Hamilton on pole at Monza with Alonso 10th
MONZA, Italy |
MONZA, Italy (Reuters) - Lewis Hamilton swept to pole position for the Italian Formula One Grand Prix on Saturday with McLaren team mate Jenson Button alongside while Ferrari's championship leader Fernando Alonso qualified 10th.
It was McLaren's third successive pole, and 23rd of Hamilton's career, and left the two Britons perfectly placed for a third win in a row after their third one-two in qualifying this season.
Despite the show of force on a sunny afternoon in Ferrari's evocative backyard, with McLaren celebrating a record 62nd front row lockout, Hamilton still found fault with his performance.
"I think practice was a lot better for me," said the 2008 champion, who was fastest in the morning's final session before qualifying, of what he called a 'half-decent' lap.
"I didn't think that lap was anywhere near good enough," added the 27-year-old, whose Formula One future has been the major talking point of the weekend with speculation raging that he could move to Mercedes.
If he was unhappy, it was nothing compared to the long faces at Ferrari after Alonso went fastest in the first two parts of qualifying and then suffered a mechanical failure with pole seemingly his for the taking.
Ferrari said the part that had failed cost one euro ($1.28) to make.
"Today was maybe one of the easiest situations in my career, which started in 1973, to get a pole position in Monza. Alonso was absolutely the quickest," Ferrari president Luca di Montezemolo told reporters.
"The car is extremely competitive...to start from 10th instead of first, we have to be disappointed. Especially after what happened in Spa."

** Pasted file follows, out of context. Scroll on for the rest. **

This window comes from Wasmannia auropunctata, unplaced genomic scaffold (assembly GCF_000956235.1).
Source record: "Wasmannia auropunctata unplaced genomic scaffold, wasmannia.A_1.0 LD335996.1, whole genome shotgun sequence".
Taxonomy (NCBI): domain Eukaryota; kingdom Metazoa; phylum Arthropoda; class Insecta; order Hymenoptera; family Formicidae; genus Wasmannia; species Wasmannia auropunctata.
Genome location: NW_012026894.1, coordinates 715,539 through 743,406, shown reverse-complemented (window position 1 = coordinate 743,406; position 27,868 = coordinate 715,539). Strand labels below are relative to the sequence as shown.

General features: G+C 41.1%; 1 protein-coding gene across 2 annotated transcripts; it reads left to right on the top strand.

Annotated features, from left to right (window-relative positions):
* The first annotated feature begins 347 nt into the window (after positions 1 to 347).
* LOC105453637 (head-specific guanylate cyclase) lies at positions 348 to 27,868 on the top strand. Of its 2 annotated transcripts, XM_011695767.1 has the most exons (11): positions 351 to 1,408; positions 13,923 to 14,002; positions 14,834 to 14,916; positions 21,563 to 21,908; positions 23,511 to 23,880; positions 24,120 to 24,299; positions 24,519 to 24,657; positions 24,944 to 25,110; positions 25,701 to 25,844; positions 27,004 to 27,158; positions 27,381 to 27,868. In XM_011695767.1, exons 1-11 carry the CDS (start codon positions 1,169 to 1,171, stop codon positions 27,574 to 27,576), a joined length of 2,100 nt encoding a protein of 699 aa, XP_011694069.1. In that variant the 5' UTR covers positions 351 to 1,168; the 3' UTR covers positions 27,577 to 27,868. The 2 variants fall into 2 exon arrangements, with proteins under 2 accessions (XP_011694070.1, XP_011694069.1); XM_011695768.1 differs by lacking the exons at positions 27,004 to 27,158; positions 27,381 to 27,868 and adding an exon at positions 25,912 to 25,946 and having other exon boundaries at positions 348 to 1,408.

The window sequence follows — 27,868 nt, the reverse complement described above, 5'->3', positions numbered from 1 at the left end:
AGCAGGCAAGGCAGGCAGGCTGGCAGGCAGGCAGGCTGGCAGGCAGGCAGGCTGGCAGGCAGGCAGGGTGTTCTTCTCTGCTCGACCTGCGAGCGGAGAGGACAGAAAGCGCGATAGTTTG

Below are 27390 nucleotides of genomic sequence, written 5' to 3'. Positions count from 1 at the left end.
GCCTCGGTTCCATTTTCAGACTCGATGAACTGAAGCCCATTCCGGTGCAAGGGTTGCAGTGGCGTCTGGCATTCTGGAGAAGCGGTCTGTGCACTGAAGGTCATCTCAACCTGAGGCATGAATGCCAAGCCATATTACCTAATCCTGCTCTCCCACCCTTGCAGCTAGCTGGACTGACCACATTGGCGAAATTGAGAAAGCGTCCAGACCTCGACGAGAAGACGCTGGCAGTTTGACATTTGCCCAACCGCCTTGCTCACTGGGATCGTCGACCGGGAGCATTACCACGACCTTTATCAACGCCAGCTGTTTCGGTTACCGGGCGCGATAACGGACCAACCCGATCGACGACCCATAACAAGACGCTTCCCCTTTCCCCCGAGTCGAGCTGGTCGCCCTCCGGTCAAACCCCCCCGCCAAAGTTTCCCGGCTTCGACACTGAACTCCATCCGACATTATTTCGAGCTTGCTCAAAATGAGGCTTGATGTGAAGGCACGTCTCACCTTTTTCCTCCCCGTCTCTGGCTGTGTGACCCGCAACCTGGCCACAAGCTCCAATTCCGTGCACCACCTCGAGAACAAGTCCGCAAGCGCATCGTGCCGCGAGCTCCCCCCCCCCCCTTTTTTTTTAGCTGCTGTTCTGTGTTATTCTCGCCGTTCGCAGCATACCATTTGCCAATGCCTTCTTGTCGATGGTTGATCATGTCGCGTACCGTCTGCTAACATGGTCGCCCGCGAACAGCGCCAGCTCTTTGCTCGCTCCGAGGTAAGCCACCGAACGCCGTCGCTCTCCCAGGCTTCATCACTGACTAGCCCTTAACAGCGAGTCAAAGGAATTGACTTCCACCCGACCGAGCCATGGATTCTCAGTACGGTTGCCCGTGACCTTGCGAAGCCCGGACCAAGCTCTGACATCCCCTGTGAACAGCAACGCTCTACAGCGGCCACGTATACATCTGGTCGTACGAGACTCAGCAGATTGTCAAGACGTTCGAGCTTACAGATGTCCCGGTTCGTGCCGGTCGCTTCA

Alonso, who has a 24-point lead over Red Bull's Sebastian Vettel with eight races remaining, was caught in a first corner pile-up at last weekend's Belgian Grand Prix that ended his run of 23 races in the points.
Button has finished runner-up at Monza for the past three years in a row but knows only too well that the driver on pole has also ended up the winner in six of the last 10 races there and that Hamilton will be hard to beat.
"The last few races have really shown our strength," said Button. "Qualifying both of us on the front row is great...but even being on the front row it's not going to be an easy race."
Ferrari's Brazilian Felipe Massa, whose future at Ferrari looks shakier than ever after he scored just 35 points in 12 races, qualified third.
Britain's Paul Di Resta qualified fourth fastest but has a five-place grid penalty due to an unscheduled gearbox change. That meant Michael Schumacher, still adored by the Ferrari fans for his golden past with the team, will start on the second row instead for Mercedes.
Vettel will share the third row with the Mercedes of compatriot Nico Rosberg with former Ferrari champion Kimi Raikkonen seventh for Lotus and alongside Japan's Kamui Kobayashi for Sauber.
"I'm pretty happy with the result," said Vettel. "If you look from us to the front, the gaps are too big. All weekend we were not quick enough so P6 is a very good place to be...I think the pace tomorrow should be better."
Force India's Nico Hulkenberg will start last after he failed to set a time in qualifying after slowing and stopping on the escape road next to the first Rettifilio chicane due to a fuel pressure problem.
His problems allowed Belgian Jerome D'Ambrosio, replacing Romain Grosjean at Lotus for one race after the Frenchman was banned for triggering the Spa pile-up, to go through to the second phase.
He will start 15th because Venezuelan Pastor Maldonado, wearing a new helmet with "Less Trouble, More Speed' written on it, has a 10-place grid penalty for jumping the start at the last race in Belgium and causing a collision.
For the first time since 1969, Sunday's race will have no Italian drivers in it - although the grim economic climate was a more likely explanation for the unusually large numbers of empty seats in the main grandstand which made qualifying look more like Friday's practice.
D'Ambrosio, Massa, Toro Rosso's Australian Daniel Ricciardo and Di Resta all have Italian ancestry, however.
(Reporting by Alan Baldwin, editing by Martyn Herman and Toby Davis)
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